‘Black Mirror’ Returns to Pull You Into the Diabolical Interactive Experience of ‘Bandersnatch’
Charlie Brooker has decided to literally immerse viewers into the latest installment of his cult hit “Black Mirror.” No other show has captured with such hypnotic and absorbing dread the ongoing marriage between our species and technology. The best of its kind since “The Twilight Zone,” Brooker’s fiendishly bleak anthology series continuously twists and bends reality. But with “Bandersnatch,” essentially a movie released ahead of the Netflix show’s highly anticipated fifth season slated for next year, Brooker and his team have delivered something new and quite brilliant. It is an interactive experience in which viewers can choose various outcomes, twists and actions, becoming themselves characters in the story.
In reviewing “Bandersnatch” one has to stay close to the essentials of the movie’s idea, because the design of its interactive format is such a delicate series of threads. But the main character is Stefan (Fionn Whitehead), a teenager in 1984 who is obsessed with designing a video game based on a multiple choice novel named “Bandersnatch.” The author of the novel is known to have gone insane and committed murder while crafting the complexities of his fantasy world. Stefan takes a demo of his game to a company run by Mohan Tucker (Asim Chaudhry), who is greedily enthusiastic about the potentials for Stefan’s creation. We also meet an established game designer named Colin Ritman (Will Poulter), who advises Stefan on the obsessive wormhole that comes with crafting a pristine game. As Stefan begins to work on “Bandersnatch,” he runs the risk of mixing his work with personal demons from the past, and an obsession with his fantasy creation that could spiral into insanity.
“Bandersnatch” delivers everything longtime “Black Mirror” fans have come to expect from the series, from the apocalyptic mixture of humans and technology to pop culture references galore. What Brooker and director David Slade masterfully pull off is maintaining the show’s style while transforming this movie into an interactive experience that is sure to obsess viewers. The format is quite simple. You begin streaming the episode and as the story progress two clear options will appear on the bottom of the screen. At first the decisions seem rather simple. Should Stefan eat Wheaties or Sugar Puffs for breakfast? Which cassette should he pop into his tape player? But as the story progresses the options become more consequential and even hair-raising. Should a character live or die? Should Stefan take a drug offered by Ritman? Such are the options you will be given to select from. Something as minute as what should be the code to open a safe could have immense consequences. It has been reported that in total this movie contains 312 minutes of footage, so you can imagine the multiple layers to be played with. The design itself of the episode never allows this feature to be turned into a gimmick however. It is a powerfully effective storytelling tool that makes the plot more riveting. Notice how when the decision options appear, the scene gives you time to choose, building tension as the characters and yourself are deciding. While the idea of interactive, decision-based media has been around for years in both home media and computer gaming, Brooker’s aim here is to truly use it as narrative. The effect is so striking for a viewer’s experience in connecting with the story that you can surely expect imitators soon.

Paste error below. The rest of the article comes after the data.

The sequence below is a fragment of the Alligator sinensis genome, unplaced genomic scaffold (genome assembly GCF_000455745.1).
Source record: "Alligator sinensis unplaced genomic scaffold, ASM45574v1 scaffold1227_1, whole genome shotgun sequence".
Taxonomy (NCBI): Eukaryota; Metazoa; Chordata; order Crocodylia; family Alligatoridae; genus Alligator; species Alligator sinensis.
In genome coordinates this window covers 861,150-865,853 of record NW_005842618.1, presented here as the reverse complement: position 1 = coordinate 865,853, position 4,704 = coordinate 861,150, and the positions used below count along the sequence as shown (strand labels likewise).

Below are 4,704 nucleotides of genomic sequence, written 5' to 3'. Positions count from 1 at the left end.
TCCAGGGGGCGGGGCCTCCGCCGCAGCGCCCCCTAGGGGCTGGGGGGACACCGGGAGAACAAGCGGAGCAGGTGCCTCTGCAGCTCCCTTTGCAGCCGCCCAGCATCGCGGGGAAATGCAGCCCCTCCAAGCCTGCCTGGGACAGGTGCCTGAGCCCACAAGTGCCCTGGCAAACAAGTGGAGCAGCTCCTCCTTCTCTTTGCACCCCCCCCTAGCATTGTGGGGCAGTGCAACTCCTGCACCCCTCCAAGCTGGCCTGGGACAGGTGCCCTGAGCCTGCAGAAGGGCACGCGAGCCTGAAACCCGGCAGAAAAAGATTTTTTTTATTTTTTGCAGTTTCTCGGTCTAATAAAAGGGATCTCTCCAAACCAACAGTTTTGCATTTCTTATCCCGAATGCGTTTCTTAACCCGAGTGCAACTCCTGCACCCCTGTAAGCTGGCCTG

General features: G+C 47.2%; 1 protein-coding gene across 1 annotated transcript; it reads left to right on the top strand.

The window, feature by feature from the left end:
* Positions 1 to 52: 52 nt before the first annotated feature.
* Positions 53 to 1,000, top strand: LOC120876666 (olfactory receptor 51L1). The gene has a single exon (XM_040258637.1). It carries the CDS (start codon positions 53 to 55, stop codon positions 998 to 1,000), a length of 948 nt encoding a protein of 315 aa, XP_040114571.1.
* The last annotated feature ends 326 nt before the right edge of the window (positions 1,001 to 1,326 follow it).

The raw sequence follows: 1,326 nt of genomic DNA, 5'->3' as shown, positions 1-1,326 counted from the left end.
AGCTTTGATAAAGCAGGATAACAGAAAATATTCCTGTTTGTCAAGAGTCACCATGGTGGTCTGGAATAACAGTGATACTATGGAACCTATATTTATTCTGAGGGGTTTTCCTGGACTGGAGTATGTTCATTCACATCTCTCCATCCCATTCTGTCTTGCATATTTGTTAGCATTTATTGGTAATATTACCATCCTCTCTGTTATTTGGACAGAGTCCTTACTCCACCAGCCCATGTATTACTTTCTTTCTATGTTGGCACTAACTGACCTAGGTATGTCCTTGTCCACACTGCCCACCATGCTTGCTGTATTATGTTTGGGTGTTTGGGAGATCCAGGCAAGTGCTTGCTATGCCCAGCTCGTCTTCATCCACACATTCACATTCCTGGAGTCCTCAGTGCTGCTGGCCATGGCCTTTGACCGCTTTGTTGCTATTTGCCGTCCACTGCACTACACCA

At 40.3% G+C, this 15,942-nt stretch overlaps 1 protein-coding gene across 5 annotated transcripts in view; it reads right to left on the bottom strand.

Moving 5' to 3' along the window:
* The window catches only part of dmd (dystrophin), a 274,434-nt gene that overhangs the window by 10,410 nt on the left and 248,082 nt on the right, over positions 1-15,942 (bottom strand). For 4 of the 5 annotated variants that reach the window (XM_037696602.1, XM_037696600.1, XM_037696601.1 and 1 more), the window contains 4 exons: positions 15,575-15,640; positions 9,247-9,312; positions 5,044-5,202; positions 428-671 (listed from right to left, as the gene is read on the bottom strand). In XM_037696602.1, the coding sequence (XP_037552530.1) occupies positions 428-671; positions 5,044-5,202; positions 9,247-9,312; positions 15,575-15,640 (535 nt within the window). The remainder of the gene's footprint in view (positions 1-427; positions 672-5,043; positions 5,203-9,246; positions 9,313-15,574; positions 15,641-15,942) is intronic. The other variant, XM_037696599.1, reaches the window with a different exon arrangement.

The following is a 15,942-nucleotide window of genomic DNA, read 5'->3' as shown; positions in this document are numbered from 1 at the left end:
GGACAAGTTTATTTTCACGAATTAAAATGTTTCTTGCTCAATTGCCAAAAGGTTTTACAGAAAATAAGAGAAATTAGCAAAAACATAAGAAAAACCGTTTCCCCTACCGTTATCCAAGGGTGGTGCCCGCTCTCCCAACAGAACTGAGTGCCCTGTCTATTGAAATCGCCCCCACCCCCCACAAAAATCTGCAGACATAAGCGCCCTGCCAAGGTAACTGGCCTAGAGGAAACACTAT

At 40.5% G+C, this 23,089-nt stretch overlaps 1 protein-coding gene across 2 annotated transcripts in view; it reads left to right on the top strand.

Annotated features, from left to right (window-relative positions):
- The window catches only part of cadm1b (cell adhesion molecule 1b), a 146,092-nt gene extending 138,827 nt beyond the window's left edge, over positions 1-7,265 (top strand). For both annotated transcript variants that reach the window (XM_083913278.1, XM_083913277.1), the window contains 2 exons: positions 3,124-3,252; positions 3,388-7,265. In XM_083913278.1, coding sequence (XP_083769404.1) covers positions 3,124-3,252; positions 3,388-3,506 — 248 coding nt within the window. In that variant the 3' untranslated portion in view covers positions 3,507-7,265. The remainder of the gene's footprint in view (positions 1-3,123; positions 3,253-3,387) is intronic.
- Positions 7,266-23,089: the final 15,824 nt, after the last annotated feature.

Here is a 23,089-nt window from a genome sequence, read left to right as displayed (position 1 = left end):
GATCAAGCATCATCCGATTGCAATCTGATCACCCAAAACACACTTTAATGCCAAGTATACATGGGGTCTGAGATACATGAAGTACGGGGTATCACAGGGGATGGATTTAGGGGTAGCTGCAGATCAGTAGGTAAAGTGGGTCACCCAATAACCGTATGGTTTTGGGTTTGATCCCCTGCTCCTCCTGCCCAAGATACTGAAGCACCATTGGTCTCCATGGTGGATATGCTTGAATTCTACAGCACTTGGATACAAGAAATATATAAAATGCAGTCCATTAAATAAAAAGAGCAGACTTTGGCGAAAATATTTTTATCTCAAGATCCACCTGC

Brooker’s script is an ingenious combination of paranoid drama and pop culture nostalgia. He uses the very nature of video games to explore life’s what ifs, while at the same time diving into the madness that comes with isolation. Himself a former video game reviewer, Brooker knows this world inside and out, and the language and settings add an eerie spin to the gaming world. Of course Stefan’s descent into obsessed paranoia, huddling next to his computer, writing code while beginning to lose touch with reality, could be applied to many creative fields when tortured minds are at work. David Slade, who has directed for surreal TV banquets like “Hannibal” and “American Gods,” as well as the season four “Black Mirror” episode “Metalhead,” finds a gritty and gothic tone, turning the idea of video game design into a hallucinatory fever dream. Fans of Brooker’s award-winning cult episode “San Junipero” will bask in “Bandersnatch’s” dip into 1980s nostalgia, where you get to choose if Stefan should listen to the Thompsons Twins or an early Now That’s What I Call Music mix.
No more should be said. “Bandersnatch” is meant to be discovered by viewers who enter its labyrinth and obsession with choice. As fans eagerly anticipate what Brooker and his collaborators have been crafting for season five of “Black Mirror,” here is a groundbreaking experiment in interactive filmmaking. The beauty is that it is indeed a mirror reflection of life. We make choices, some big, some small, some quite fateful, if not ever murderous as in a thriller.
“Black Mirror: Bandersnatch” premieres Dec. 28 on Netflix.